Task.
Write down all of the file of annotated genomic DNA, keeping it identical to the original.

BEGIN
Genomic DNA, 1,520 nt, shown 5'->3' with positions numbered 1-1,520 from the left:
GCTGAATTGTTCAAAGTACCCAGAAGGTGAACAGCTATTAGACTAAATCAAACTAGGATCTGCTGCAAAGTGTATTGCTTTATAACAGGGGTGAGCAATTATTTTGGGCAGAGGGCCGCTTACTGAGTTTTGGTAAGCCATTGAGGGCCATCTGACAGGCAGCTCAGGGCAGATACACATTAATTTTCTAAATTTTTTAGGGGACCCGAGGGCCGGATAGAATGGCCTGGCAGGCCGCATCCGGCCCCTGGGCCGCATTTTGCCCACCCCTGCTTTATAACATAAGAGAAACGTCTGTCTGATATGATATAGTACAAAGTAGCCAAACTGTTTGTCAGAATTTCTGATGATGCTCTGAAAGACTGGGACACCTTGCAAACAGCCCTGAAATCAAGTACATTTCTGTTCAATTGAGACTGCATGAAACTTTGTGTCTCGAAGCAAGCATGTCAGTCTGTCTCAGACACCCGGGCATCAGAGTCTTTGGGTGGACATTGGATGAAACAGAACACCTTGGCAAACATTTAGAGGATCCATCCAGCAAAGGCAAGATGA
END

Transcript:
Genomic DNA, 1,520 nt, shown 5'->3' with positions numbered 1-1,520 from the left:
GCTGAATTGTTCAAAGTACCCAGAAGGTGAACAGCTATTAGACTAAATCAAACTAGGATCTGCTGCAAAGTGTATTGCTTTATAACAGGGGTGAGCAATTATTTTGGGCAGAGGGCCGCTTACTGAGTTTTGGTAAGCCATTGAGGGCCATCTGACAGGCAGCTCAGGGCAGATACACATTAATTTTCTAAATTTTTTAGGGGACCCGAGGGCCGGATAGAATGGCCTGGCAGGCCGCATCCGGCCCCTGGGCCGCATTTTGCCCACCCCTGCTTTATAACATAAGAGAAACGTCTGTCTGATATGATATAGTACAAAGTAGCCAAACTGTTTGTCAGAATTTCTGATGATGCTCTGAAAGACTGGGACACCTTGCAAACAGCCCTGAAATCAAGTACATTTCTGTTCAATTGAGACTGCATGAAACTTTGTGTCTCGAAGCAAGCATGTCAGTCTGTCTCAGACACCCGGGCATCAGAGTCTTTGGGTGGACATTGGATGAAACAGAACACCTTGGCAAACATTTAGAGGATCCATCCAGCAAAGGCAAGATGA